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#171 in Rust patterns

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Heap data estimator.

The datasize crate allows estimating the amount of heap memory used by a value. It does so by providing or deriving an implementation of the DataSize trait, which knows how to calculate the size for many std types and primitives.

The aim is to get a reasonable approximation of memory usage, especially with variably sized types like Vecs. While it is acceptable to be a few bytes off in some cases, any user should be able to easily tell whether their memory is growing linearly or logarithmically by glancing at the reported numbers.

The crate does not take alignment or memory layouts into account, or unusual behavior or optimizations of allocators. It is depending entirely on the data inside the type, thus the name of the crate.

General usage

For any type that implements DataSize, the data_size convenience function can be used to guess the size of its heap allocation:

use datasize::data_size;

let data: Vec<u64> = vec![1, 2, 3];
#[cfg(feature = "std")]
assert_eq!(data_size(&data), 24);

Types implementing the trait also provide two additional constants, IS_DYNAMIC and STATIC_HEAP_SIZE.

IS_DYNAMIC indicates whether a value's size can change over time:

use datasize::DataSize;

#[cfg(feature = "std")]
// A `Vec` of any kind may have elements added or removed, so it changes size.

// The elements of type `u64` in it are not dynamic. This allows the implementation to
// simply estimate the size as number_of_elements * size_of::<u64>.

Additionally, STATIC_HEAP_SIZE indicates the amount of heap memory a type will always use. A good example is a Box<u64> -- it will always use 8 bytes of heap memory, but not change in size:

use datasize::DataSize;

#[cfg(feature = "std")]
assert_eq!(Box::<u64>::STATIC_HEAP_SIZE, 8);
#[cfg(feature = "std")]

Overriding derived data size calculation for single fields.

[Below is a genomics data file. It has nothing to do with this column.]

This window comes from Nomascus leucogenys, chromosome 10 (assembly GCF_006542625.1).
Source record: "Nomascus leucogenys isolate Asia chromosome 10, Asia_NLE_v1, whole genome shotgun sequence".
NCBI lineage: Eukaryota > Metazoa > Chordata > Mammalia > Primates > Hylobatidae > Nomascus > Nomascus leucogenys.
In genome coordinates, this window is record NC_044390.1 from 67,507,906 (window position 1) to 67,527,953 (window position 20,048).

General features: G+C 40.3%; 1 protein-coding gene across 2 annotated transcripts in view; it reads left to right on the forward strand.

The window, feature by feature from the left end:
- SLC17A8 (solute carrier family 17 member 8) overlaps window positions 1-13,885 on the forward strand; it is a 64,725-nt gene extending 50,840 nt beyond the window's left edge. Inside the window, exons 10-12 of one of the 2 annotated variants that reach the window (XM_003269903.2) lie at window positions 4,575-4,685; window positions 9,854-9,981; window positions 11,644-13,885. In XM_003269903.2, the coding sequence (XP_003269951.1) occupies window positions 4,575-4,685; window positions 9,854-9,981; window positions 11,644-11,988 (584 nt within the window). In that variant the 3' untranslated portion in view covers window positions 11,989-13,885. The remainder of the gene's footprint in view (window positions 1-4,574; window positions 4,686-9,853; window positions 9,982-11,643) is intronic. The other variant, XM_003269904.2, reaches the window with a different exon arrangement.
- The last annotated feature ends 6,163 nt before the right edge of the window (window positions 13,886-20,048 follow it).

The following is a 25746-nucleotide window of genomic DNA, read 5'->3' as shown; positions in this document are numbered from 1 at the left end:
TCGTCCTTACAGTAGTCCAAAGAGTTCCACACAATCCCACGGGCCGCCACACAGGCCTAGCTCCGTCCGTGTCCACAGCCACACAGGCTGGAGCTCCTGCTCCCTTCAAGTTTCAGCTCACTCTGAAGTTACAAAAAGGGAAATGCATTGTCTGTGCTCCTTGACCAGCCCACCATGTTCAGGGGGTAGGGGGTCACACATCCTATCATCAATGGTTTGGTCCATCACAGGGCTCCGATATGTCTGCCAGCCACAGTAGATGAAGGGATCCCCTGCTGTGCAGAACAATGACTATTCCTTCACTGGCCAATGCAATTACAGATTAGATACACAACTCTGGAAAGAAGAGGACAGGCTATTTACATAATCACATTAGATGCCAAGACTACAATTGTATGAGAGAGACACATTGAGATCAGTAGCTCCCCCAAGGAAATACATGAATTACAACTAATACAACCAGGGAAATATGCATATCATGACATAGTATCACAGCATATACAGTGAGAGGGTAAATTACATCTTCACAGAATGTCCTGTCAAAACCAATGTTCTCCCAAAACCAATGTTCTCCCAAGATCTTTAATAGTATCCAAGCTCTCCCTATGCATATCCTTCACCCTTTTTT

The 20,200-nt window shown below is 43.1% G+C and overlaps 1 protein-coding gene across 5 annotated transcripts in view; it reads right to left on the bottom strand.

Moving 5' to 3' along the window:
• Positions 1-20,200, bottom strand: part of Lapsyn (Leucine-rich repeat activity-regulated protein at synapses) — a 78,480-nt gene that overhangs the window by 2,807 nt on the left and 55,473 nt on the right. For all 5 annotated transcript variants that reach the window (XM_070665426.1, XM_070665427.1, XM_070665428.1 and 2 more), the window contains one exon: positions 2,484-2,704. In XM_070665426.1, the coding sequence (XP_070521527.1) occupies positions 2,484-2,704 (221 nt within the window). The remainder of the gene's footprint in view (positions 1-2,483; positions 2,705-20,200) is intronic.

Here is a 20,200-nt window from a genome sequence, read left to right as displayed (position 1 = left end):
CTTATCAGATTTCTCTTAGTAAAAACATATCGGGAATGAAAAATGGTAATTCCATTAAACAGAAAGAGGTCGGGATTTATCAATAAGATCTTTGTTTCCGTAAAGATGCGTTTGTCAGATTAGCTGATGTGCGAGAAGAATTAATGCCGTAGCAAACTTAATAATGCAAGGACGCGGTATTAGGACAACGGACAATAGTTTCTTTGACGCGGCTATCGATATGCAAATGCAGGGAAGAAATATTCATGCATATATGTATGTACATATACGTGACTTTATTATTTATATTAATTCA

On structs (but not enums!) the calculation for heap size can be overriden for single fields, which is useful when dealing with third-party crates whose fields do not implement DataSize by simply annotating it with #[data_size(with = ...)] and pointing to a Fn(T) -> usize function:

use datasize::DataSize;

// Let's pretend this type is from a foreign crate.
struct ThirdPartyType;

fn estimate_third_party_type(value: &Vec<ThirdPartyType>) -> usize {
    // We assume every item is 512 bytes in heap size.
    value.len() * 512

#[cfg(feature = "std")]
struct MyStruct {
    items: Vec<u32>,
    #[data_size(with = estimate_third_party_type)]
    other_stuff: Vec<ThirdPartyType>,

This automatically marks the whole struct as always dynamic, so the custom estimation function is called every time MyStruct is sized.

Implementing DataSize for custom types

The DataSize trait can be implemented for custom types manually:

struct MyType {
    items: Vec<i64>,
    flag: bool,
    counter: Box<u64>,

#[cfg(feature = "std")]
impl DataSize for MyType {
    // `MyType` contains a `Vec`, so `IS_DYNAMIC` is set to true.
    const IS_DYNAMIC: bool = true;

    // The only always present heap item is the `counter` value, which is 8 bytes.
    const STATIC_HEAP_SIZE: usize = 8;

    fn estimate_heap_size(&self) -> usize {